‘How good the player is at passing the ball. His Technique and passing ability will determine his success at passing over longer distances.’ Passing is pretty self-explanatory isn’t it. We play a possession-based style of football, so I want my players to be able to find their teammates with a pass. Not too happy about the second sentence there, obviously when the time is right however, passing over longer distances is appropriate.


And finally for the technical attributes, the one that underpins them all. ‘Technique is the aesthetic quality of a player’s technical game – how refined they appear to be with the ball. A player with high Technique will be more likely to pull off a tricky pass or a cross-field ball with greater ease than someone less technically able. This in turn affects a number of technical attributes – poorer Technique will let a player down.’ I want my players to be look refined when in possession and have the capability to make the right pass at the right time.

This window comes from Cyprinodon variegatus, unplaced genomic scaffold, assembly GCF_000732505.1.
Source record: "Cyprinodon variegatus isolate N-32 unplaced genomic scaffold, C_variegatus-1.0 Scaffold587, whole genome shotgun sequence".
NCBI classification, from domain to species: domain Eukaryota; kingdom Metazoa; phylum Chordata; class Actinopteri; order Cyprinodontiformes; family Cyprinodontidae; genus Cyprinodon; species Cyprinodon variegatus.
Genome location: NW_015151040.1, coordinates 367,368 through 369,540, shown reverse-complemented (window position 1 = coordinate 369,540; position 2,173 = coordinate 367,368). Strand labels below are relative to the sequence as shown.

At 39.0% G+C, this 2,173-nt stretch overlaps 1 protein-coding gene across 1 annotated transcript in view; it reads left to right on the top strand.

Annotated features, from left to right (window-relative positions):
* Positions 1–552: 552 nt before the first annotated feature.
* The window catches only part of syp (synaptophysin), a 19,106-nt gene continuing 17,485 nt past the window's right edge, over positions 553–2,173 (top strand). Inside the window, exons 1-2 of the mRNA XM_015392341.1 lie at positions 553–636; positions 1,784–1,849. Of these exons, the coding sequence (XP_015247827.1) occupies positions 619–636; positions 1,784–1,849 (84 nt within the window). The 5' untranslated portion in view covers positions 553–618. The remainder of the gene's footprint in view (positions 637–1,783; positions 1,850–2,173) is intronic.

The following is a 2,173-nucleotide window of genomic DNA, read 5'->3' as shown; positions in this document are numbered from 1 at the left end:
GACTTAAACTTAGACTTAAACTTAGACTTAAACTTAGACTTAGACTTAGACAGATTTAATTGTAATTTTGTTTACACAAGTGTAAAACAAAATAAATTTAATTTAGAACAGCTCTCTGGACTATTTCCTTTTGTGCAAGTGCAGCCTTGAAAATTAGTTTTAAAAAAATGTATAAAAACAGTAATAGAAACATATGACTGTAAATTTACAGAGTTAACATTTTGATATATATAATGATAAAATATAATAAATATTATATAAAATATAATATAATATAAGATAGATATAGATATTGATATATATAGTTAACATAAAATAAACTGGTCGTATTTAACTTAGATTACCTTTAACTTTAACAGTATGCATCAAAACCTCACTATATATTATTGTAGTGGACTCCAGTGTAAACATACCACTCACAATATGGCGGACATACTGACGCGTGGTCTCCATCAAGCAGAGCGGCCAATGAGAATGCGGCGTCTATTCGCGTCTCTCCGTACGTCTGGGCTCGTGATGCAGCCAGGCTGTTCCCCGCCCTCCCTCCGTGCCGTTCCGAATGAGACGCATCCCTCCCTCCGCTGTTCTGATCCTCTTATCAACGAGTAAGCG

Last, but certainly not least, it’s the only physical attribute that I’ve chosen to look at. ‘Pace is a player’s top speed. Whereas Acceleration reflects how quickly a player can attain their top speed, Pace is that top speed and together with Stamina and Natural Fitness, is how long they are able to maintain that pace in both short bursts and over the course of a match. A player will naturally be a shade quicker without the ball than with it.’ As you just read, pace is closely aligned with other physical attributes as well, however I am just going to continue with pace as the only one I consider. I’ve always favoured speedy players above anything else, a tricky winger, a pacey centre back.

The Squad Members

With these core attributes now in mind that I’m going to be evaluating players against going forward, let’s have a look at how some of my current squad members fare up against them. These three squad members are all young prospects. One is completely homegrown at the club, one joined on a free and has just made the step up to the first team, and one just recently joined in a relatively big money move from Aberdeen. All three players also contribute to another of the aims I set out in the ‘2020 Vision’, establishing a Scottish core.